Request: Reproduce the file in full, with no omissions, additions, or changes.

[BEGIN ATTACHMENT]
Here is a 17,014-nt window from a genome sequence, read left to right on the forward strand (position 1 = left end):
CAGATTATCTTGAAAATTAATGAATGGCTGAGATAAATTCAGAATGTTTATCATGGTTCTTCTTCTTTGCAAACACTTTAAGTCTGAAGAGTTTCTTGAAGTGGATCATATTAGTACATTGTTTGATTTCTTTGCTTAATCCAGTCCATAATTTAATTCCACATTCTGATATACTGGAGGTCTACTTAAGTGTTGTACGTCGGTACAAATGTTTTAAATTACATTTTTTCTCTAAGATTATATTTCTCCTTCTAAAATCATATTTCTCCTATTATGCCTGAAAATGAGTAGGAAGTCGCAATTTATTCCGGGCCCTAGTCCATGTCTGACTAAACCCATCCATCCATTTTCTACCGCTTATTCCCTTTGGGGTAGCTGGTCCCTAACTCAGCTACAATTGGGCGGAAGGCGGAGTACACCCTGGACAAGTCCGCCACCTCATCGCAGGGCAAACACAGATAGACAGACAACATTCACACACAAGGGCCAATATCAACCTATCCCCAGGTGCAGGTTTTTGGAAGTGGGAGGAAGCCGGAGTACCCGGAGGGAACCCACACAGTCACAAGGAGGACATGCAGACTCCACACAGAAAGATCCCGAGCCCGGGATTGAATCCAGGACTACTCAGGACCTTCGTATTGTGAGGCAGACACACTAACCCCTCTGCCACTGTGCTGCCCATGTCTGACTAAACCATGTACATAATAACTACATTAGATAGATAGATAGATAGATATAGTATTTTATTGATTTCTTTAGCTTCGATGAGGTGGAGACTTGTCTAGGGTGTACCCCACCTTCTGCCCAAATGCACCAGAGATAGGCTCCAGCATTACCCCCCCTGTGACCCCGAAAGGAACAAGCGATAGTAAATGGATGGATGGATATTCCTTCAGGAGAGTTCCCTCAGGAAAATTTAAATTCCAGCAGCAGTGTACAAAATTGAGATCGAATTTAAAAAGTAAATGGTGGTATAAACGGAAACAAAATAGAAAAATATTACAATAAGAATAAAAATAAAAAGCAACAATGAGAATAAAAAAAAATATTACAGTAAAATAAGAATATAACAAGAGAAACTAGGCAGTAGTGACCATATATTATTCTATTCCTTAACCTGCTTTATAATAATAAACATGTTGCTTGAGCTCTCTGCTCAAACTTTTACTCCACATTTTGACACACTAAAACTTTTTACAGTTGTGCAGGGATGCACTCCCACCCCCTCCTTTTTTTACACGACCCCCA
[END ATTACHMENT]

Here is a 17,014-nt window from a genome sequence, read left to right on the forward strand (position 1 = left end):
CAGATTATCTTGAAAATTAATGAATGGCTGAGATAAATTCAGAATGTTTATCATGGTTCTTCTTCTTTGCAAACACTTTAAGTCTGAAGAGTTTCTTGAAGTGGATCATATTAGTACATTGTTTGATTTCTTTGCTTAATCCAGTCCATAATTTAATTCCACATTCTGATATACTGGAGGTCTACTTAAGTGTTGTACGTCGGTACAAATGTTTTAAATTACATTTTTTCTCTAAGATTATATTTCTCCTTCTAAAATCATATTTCTCCTATTATGCCTGAAAATGAGTAGGAAGTCGCAATTTATTCCGGGCCCTAGTCCATGTCTGACTAAACCCATCCATCCATTTTCTACCGCTTATTCCCTTTGGGGTAGCTGGTCCCTAACTCAGCTACAATTGGGCGGAAGGCGGAGTACACCCTGGACAAGTCCGCCACCTCATCGCAGGGCAAACACAGATAGACAGACAACATTCACACACAAGGGCCAATATCAACCTATCCCCAGGTGCAGGTTTTTGGAAGTGGGAGGAAGCCGGAGTACCCGGAGGGAACCCACACAGTCACAAGGAGGACATGCAGACTCCACACAGAAAGATCCCGAGCCCGGGATTGAATCCAGGACTACTCAGGACCTTCGTATTGTGAGGCAGACACACTAACCCCTCTGCCACTGTGCTGCCCATGTCTGACTAAACCATGTACATAATAACTACATTAGATAGATAGATAGATAGATATAGTATTTTATTGATTTCTTTAGCTTCGATGAGGTGGAGACTTGTCTAGGGTGTACCCCACCTTCTGCCCAAATGCACCAGAGATAGGCTCCAGCATTACCCCCCCTGTGACCCCGAAAGGAACAAGCGATAGTAAATGGATGGATGGATATTCCTTCAGGAGAGTTCCCTCAGGAAAATTTAAATTCCAGCAGCAGTGTACAAAATTGAGATCGAATTTAAAAAGTAAATGGTGGTATAAACGGAAACAAAATAGAAAAATATTACAATAAGAATAAAAATAAAAAGCAACAATGAGAATAAAAAAAAATATTACAGTAAAATAAGAATATAACAAGAGAAACTAGGCAGTAGTGACCATATATTATTCTATTCCTTAACCTGCTTTATAATAATAAACATGTTGCTTGAGCTCTCTGCTCAAACTTTTACTCCACATTTTGACACACTAAAACTTTTTACAGTTGTGCAGGGATGCACTCCCACCCCCTCCTTTTTTTACACGACCCCCA